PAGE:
Clearly, there is a true call for us to take action and write. As Johannes Neur perfectly captured in her blog post for the NY Public Library, “literature has the power to instantiate universal human truths through stories told around the globe, across gender lines, and from varying religious perspectives.” Think of Maya Angelou, Alice Walker, and – one of my personal favorites – Zora Neale Hurston. They all had beautiful and powerful stories to tell and with each one, they opened our eyes to a world we may have otherwise never known. At times their books would make us smile, while at others we’d share the pain and emotions of the characters they created.

The We Need Diverse Books Campaign began last week with a plea to the public to visit the project website where they are asking readers to take a photo holding a sign that says “We need diverse books because …”. Check out the submissions so far, and we encourage you to join the conversation and use your networks to bring awareness to this movement. Simply tweet your support using the hashtag #WeNeedDiverseBooks. You can also follow @diversebooks for ongoing updates.

It is our duty to celebrate this diversity so that the next generation can see themselves in their books and develop their own self worth and love of literature. Share your stories however you are able. If you need a platform for your voice or a little help along the way, we are here to support you.

Start writing and share your experiences and culture. Tweet us to let us know you’re helping us make a difference or post a picture of yourself with your book (or your favorite) to show the rich diversity among independent authors.

Creativity Strikes! Interview with Children’s Writer Sandra Arthur

As the social media manager here at Lulu, I have the lucky task of monitoring our Facebook Page. I can’t tell you what a delight it is to communicate directly with so many of our authors and to get a chance to see the creative ways you all have to reach your readers. I’m constantly impressed. The other day I saw a post from an author named Sandra Arthur and wanted to share with you about an ingenious workshop she created to get kids excited about reading and to teach them about endangered orangutans and the rainforest of Borneo. She kindly agreed to an interview (shown below), so I hope you will enjoy getting to read a bit about one of your fellow Lulu authors.

Can you please share a few words about the Jungle Workshop you organized?

I ran a “Jungle Workshop” to provide a fun storytelling experience for children. I was lucky to get support from a local, independent bookshop/café/toy shop. I created a Rainforest Room with a tent and decorations.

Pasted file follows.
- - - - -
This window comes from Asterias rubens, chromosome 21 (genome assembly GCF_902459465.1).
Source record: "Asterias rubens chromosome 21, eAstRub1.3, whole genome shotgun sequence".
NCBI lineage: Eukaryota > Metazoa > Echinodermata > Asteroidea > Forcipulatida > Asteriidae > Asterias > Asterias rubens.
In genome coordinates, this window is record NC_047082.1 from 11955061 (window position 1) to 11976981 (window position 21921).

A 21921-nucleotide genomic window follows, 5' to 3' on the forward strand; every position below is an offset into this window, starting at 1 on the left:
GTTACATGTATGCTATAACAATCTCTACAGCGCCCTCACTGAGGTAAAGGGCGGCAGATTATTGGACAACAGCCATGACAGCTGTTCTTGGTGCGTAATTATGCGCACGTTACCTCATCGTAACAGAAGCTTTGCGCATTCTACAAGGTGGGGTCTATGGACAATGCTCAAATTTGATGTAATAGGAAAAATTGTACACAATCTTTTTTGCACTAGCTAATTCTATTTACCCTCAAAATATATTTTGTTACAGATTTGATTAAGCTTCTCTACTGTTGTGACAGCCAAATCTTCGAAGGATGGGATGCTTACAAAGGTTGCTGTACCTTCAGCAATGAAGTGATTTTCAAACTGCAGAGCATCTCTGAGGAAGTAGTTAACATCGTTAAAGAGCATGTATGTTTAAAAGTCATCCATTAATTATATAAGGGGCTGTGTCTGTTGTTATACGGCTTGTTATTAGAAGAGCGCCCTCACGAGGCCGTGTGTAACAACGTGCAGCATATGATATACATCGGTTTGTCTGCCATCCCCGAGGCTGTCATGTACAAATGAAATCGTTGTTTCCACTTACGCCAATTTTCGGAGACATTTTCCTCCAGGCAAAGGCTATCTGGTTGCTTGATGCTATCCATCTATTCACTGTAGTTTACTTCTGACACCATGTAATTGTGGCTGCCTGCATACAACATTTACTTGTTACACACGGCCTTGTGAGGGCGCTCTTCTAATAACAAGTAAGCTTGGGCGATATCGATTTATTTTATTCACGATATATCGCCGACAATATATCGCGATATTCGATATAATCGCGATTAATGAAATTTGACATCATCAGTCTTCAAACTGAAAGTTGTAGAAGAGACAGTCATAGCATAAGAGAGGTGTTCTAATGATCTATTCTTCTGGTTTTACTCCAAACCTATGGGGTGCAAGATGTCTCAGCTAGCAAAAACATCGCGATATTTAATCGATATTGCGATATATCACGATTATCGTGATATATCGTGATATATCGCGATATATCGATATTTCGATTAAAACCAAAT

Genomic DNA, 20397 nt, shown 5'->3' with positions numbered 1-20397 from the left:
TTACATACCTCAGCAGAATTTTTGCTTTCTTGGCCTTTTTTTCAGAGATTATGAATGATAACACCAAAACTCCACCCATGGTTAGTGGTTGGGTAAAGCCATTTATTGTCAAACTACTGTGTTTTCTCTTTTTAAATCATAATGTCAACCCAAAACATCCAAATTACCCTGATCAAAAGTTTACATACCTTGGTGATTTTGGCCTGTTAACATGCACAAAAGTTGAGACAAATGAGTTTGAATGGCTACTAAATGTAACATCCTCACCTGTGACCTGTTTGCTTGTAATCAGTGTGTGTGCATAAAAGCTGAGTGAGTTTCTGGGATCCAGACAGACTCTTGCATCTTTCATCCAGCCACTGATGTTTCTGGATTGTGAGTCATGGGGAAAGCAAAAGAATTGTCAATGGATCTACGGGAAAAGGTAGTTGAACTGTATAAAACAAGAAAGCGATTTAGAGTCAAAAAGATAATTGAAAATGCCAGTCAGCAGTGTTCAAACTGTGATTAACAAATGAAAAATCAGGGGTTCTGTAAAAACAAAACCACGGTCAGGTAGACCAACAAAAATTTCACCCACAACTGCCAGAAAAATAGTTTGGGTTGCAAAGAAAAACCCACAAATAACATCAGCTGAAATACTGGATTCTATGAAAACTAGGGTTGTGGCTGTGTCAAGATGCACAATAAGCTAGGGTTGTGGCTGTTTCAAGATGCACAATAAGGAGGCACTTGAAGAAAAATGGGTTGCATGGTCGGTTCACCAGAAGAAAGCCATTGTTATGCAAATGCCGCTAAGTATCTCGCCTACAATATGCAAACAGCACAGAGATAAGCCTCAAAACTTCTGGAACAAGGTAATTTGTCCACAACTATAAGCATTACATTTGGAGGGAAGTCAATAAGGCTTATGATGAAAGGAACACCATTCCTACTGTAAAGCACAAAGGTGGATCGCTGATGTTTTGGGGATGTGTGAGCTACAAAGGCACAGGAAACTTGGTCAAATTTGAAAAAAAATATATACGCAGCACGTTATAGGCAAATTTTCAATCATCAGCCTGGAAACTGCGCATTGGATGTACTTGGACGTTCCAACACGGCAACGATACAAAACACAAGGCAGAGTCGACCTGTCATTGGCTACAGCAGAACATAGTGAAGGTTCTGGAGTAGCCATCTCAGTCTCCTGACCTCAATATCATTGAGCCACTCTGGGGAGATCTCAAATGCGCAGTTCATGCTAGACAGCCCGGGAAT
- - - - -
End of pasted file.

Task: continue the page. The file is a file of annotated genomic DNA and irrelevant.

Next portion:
Focus: Illustrated Books

Whenever I talk to someone about Lulu, they’re normally surprised to learn that Lulu lets you publish just about anything – not just black and white, text-based books, but full-color photo books, cookbooks, and calendars too.  I especially love the expression on people’s faces when I explain that Lulu can even help make a book with beautiful, vibrant illustrations too.  In fact, hundreds of authors and artists have created and sold their graphic novels, children’s books and art collections on Lulu.  Below are just a few of my favorites.

Through Tiger’s Eyes

Written by Judy Kamilhor with Illustrations by Edward B. Snyder

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Available in both hardcover and paperback, this  is hands down one of the most beautifully crafted I have ever come across on Lulu.

What does Tiger see as he walks through the forest? In this delightful blend of dazzling color and gentle poetry, children learn how to observe the world around them. Artist Edward B. Snyder and poet Judy Kamilhor have created a captivating book filled with color, personality, and love.

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Zombies Hate Stuff

By Greg Stones

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I keep a copy of this book on my coffee table because it is funny, cute, original, and illustrated very well.

The product description for this book says it all:  “An illustrated list of things that zombies hate.”  Artist Greg Stones takes us on a page by page guide through all the things zombies apparently don’t care for.  Each page is accompanied by a humorous illustration that  will surprise and delight you as you think to yourself:  “yeah, I could see why they’d hate that.”  And just for the record, my favorite is “balloons.


Peter & Company

By Jon Ponikvar

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A collection of strips and pages from the online comic strip by Jon Ponikvar. The book includes 75 strips in their original grayscale tones, 25 comic pages in full color, and a book-exclusive color comic detailing the events leading up to the online comic.

This collection is very well put together and is available in hardback, paperback, or as a download.  The illustrations are clean and sharp, and I particularly enjoy the illustrated introduction of the characters.  The strips follow the misadventures of Peter, a 12-year-old boy that faces daily issues, we can all relate to.